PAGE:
Sanctuary remained in Hunter's Point Naval Shipyard until late January 1973, when she put to sea for two weeks of refresher training. She returned to Hunter's Point on 22 February and remained berthed until 16 August, when she got underway for two days cruising. Returning to San Francisco on the 17th, Sanctuary began a period of restricted availability during which her propulsion system was converted to Navy Distillate Fuel.

After several weeks preparation, she got underway, in mid-September 1973, for a three-month goodwill cruise to South America. She went through the Panama Canal where there was a brief liberty call. On this mission, sponsored by the State Department, Sanctuary assisted the peoples of Colombia and Haiti in three distinct areas: medical aid, material aid (by delivering over $500,000 worth of non-monetary donations), and civic action projects (civil engineering projects). She visited Buena Ventura, Colombia, from 12 October to 6 November and stopped at Port-au-Prince, Haiti, from 13 November until early December. She arrived at Mayport, Fla., her new home port, on 14 December 1973 and remained there for the duration of the year. The USS Sanctuary was a success at having the mixed ship's company. They showed that both male and female sailors could do the job.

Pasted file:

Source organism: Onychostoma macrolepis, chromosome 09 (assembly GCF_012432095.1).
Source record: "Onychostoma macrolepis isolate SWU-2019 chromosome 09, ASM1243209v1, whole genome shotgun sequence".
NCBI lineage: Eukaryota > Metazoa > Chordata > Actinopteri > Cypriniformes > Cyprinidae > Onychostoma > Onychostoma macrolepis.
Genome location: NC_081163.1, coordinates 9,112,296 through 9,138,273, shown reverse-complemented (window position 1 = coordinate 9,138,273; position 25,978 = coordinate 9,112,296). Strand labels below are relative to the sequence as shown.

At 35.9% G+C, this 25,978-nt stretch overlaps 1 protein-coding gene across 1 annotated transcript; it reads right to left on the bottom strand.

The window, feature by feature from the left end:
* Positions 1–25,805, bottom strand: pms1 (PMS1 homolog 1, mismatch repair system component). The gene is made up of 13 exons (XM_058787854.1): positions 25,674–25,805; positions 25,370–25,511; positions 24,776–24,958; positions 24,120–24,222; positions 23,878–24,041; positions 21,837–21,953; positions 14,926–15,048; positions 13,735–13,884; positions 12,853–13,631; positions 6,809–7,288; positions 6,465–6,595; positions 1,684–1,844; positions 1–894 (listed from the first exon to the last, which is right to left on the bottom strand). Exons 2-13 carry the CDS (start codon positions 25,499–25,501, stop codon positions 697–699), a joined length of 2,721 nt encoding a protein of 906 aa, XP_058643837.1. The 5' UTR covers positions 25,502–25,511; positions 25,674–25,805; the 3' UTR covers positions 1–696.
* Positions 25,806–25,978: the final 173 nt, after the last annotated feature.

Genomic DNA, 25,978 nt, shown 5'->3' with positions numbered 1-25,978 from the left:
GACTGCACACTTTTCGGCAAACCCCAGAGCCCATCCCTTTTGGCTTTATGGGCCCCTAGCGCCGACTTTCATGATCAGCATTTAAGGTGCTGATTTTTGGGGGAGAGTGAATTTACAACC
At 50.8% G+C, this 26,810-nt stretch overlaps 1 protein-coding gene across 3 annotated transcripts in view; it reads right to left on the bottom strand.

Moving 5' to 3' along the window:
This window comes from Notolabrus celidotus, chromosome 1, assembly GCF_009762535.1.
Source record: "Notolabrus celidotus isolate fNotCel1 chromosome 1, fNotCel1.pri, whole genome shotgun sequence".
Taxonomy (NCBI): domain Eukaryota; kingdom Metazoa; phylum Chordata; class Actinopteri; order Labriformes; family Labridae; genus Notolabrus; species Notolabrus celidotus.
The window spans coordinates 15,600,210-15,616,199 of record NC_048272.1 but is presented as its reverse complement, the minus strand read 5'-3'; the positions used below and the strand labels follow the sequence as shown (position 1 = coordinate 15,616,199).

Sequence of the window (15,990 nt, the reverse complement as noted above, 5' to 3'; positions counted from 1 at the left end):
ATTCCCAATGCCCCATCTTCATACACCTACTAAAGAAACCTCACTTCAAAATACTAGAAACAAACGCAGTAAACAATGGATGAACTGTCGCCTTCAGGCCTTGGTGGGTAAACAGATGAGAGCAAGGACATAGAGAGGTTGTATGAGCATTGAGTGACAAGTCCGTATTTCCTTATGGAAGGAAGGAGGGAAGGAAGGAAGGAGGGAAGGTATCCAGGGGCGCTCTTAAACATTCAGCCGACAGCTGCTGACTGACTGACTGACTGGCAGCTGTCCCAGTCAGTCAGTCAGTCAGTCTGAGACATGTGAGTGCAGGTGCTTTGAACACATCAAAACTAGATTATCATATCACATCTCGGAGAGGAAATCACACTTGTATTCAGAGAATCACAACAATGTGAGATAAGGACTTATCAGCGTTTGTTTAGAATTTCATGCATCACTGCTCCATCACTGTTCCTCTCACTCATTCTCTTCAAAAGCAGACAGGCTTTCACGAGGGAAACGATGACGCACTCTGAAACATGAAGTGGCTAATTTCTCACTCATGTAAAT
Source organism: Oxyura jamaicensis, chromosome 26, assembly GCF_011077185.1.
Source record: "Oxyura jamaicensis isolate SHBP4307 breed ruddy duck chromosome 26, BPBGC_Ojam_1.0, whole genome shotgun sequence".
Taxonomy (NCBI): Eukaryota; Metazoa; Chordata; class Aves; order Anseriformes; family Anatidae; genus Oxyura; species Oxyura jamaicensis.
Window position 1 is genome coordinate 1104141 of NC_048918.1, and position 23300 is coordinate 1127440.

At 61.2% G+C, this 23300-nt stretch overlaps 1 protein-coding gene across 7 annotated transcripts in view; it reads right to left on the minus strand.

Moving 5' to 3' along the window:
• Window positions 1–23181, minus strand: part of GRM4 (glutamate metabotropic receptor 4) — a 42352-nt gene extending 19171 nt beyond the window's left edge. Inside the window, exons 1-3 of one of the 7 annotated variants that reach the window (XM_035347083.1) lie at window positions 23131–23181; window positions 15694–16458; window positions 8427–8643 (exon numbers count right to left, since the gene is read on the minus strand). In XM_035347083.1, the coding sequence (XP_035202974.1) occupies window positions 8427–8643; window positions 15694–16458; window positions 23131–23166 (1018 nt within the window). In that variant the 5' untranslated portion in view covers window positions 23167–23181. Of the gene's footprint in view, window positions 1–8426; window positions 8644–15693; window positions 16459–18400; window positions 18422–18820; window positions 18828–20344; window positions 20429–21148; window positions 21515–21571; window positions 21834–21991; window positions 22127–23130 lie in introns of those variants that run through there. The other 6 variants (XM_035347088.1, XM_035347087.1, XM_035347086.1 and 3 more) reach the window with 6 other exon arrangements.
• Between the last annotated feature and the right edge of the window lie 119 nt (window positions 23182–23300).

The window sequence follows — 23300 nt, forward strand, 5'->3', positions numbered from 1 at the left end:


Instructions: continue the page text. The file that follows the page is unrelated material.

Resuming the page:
Sanctuary earned eleven battle stars for service in the Vietnam War.

Civilian service[edit]

In 1989, the Navy sold ex-Sanctuary for $10 to a group called Life International. Four years later, Life International transferred the vessel to Project Life, Inc., which planned to convert the ship into a training center for recovering drug addicts. Unable to reach an agreement with the Maryland Port Authority (MPA) for use of a pier, in 1998, Project Life sued the MPA, accusing it of violating the Americans with Disabilities Act. The MPA lost the suit and in 2001, Project Life was awarded a five-year lease at Baltimore's North Locust Point Marine Terminal. In February 2007, eight months after Project Life's lease ended, the dilapidated ship broke its moorings and was adrift in Baltimore Harbor. The MPA sued Project Life for over $100,000 in back rents and fees incurred to secure the vessel.